On the whole, we think that the language of the section could, and should, be construed as not ruling out a contingent interest dependent on an uncertain event not proceeded (by a "supporting" gift) and the technical rule of English law does not necessarily apply. Of course, the relevant contingency like the contingency attached to any other interest must fall within the perpetuity period and must comply with such other provisions as may be applicable. But no amendment is needed.
Contingent interests in favour of members of a class are covered by section 22. Under section 22, where, on a transfer of property, an interest therein is created in favour of such members only of a class as shall attain a particular age, such interest does not vest in any member of the class who has not attained that age.
This sections corresponds to section 121 of the Succession Act,1 which reads-
"121. Where a bequest is made only to such members of a class as shall have attained a particular age, a person who has not attained that age cannot have a vested interest in the legacy.
A fund is bequeathed to such of the children of A as shall attain the age of 18, with a direction that, while any child of A shall be under the age of 18, the income of the share to which it may be presumed he will be eventually entitled, shall be applied for his maintenance and education. No child of A under the age of 18 has a vested interest in the bequest."
1. Section 121, Indian Succession Act, 1925.
Section 22 deals with gifts to a contingent class, and, therefore, it follows that, unless the condition of the transfer is fulfilled, the wishes of the transferor cannot be carried out. As observed by Rest, C.J.1 unless the requisite age is attained, no child completely answers the description of those who are to be transferees. So, in England, a gift to children who shall have attained 21, or to such children as shall have attained that age is contingent, and no child before attaining that age can have a vested interest.2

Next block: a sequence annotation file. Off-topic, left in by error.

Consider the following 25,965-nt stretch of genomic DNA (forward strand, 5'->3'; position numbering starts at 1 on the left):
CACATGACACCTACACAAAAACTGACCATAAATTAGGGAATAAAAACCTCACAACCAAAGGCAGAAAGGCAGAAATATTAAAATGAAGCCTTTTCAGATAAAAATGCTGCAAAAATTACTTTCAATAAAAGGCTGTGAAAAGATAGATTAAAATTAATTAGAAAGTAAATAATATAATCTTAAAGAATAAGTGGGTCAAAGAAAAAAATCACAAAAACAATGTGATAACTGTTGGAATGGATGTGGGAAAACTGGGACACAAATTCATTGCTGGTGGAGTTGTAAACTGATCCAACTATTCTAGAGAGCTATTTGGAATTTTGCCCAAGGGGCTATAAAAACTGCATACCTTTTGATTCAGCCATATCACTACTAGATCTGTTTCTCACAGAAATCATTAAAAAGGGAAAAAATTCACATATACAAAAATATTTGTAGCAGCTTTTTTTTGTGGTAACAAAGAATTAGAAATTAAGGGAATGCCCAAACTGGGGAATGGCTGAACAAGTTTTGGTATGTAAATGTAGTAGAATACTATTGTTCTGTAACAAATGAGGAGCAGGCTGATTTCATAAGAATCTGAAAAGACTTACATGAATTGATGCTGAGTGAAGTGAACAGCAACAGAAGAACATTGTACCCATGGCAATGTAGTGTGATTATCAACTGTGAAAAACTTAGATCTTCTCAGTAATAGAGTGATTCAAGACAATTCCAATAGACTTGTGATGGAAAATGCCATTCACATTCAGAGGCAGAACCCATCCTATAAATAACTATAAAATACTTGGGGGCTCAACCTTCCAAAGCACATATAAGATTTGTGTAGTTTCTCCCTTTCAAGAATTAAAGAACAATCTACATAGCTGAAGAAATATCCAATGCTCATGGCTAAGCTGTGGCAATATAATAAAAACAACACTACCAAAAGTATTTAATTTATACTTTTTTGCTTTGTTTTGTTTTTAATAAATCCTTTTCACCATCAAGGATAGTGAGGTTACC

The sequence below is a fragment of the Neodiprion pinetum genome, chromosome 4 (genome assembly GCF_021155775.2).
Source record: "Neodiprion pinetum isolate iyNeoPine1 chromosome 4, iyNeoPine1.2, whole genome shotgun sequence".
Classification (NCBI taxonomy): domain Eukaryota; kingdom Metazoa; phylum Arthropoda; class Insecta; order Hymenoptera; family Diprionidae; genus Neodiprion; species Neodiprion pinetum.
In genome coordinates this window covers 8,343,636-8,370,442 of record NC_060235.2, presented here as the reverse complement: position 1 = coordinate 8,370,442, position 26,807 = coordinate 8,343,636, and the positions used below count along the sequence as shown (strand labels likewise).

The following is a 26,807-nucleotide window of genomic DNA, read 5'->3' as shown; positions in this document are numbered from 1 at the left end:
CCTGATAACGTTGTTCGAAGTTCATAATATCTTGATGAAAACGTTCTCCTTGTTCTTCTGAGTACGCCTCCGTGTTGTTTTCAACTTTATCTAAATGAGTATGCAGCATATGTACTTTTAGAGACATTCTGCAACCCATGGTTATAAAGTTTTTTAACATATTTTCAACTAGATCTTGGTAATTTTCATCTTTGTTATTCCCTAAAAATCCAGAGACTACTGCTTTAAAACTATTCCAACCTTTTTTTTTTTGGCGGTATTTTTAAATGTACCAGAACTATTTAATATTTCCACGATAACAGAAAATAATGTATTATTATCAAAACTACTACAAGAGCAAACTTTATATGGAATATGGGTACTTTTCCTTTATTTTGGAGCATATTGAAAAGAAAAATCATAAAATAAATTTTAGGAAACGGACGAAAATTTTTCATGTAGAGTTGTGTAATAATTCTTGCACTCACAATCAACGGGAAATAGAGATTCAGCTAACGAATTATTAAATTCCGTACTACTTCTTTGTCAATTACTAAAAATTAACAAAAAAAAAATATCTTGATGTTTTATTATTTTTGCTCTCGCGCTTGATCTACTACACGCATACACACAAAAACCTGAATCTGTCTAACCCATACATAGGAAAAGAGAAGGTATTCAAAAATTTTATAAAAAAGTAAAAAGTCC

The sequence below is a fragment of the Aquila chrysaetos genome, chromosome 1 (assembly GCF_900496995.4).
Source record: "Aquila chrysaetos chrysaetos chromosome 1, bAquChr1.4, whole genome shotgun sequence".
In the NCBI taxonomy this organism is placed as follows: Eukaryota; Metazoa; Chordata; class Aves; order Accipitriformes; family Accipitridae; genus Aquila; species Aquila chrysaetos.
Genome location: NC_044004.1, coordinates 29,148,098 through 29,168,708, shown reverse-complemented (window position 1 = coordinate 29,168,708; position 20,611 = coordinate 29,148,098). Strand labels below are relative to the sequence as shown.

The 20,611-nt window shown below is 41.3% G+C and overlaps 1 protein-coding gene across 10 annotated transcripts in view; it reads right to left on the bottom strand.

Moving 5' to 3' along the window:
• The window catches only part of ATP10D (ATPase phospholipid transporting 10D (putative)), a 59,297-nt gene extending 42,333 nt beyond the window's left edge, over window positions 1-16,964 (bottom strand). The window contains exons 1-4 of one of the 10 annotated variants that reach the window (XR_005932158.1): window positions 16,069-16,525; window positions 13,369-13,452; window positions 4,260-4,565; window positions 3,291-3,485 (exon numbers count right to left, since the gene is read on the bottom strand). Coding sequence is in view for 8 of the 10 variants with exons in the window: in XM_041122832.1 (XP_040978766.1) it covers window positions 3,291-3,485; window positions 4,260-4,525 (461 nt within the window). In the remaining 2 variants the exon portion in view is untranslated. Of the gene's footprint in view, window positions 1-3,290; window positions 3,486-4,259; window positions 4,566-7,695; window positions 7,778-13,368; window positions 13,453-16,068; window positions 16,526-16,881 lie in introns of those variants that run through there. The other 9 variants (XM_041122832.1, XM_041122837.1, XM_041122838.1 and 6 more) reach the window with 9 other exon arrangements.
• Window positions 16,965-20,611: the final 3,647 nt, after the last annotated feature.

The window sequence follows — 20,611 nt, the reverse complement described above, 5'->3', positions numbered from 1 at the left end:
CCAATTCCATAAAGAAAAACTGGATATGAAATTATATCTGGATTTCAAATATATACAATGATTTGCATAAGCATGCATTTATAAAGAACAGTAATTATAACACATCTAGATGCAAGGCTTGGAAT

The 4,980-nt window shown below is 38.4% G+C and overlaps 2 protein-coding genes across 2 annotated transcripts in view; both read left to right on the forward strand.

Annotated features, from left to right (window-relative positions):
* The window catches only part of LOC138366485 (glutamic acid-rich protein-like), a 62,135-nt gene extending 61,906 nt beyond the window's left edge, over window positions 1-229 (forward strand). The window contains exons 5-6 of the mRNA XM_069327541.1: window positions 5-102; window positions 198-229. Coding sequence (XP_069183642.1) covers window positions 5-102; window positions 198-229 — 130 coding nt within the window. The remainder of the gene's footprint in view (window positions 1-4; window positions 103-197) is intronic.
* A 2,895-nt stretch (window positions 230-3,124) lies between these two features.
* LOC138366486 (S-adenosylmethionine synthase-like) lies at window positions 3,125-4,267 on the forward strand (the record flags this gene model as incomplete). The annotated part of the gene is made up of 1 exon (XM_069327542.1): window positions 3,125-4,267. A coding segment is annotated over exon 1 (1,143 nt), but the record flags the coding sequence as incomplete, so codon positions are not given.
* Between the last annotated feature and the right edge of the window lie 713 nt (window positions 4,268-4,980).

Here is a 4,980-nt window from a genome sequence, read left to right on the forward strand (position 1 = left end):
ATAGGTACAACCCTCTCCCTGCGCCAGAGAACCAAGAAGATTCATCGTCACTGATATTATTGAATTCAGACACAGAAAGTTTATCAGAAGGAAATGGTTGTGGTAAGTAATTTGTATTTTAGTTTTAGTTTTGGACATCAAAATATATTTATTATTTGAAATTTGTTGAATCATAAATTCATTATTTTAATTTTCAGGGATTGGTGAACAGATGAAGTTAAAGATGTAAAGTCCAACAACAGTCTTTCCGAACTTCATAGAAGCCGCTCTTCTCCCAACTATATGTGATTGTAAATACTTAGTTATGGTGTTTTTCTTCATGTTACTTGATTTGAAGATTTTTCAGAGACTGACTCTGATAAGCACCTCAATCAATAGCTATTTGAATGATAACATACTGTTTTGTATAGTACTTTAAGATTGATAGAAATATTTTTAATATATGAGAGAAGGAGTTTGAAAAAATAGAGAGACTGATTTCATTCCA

1. Duffield v. Duffield, 3 Bli (US) 216 (333).
2. Bull v. Pritchard, 1 Russ 213;
Leake v. Robinson, 2 Mer 363;
Thomas v. Wilberforce, 31 Beav 299; Wiliams v. Hawthorne, LR 6 Ch 782.
28.17A. The rule in section 22 seems, in substance, to be an exception to the Exception1 to section 21. Under the Exception to section 21, at least where there is a direction to apply the income for the benefit of a particular person until he attains a particular age on which the interest is to belong to him, the interest is not contingent, while, under section 22, in such a situation the interest is contingent. In a similar manner, section 121 of the Indian Succession Act, 1925 overrides the Indian Succession Act, section 120.
1. Para. 28.4, supra.
28.19. No Change.-
The section seems to need no change. 28.20. Section 23.-This takes us to section 23, which reads-
"23. Where, on a transfer of property, an interest therein is to accrue to a specified person if a specified uncertain event shall happen, and no time is mentioned for the occurrence of that event, the interest fails unless such event happens before, or at the same time as, the intermediate or precedent interest ceases to exist".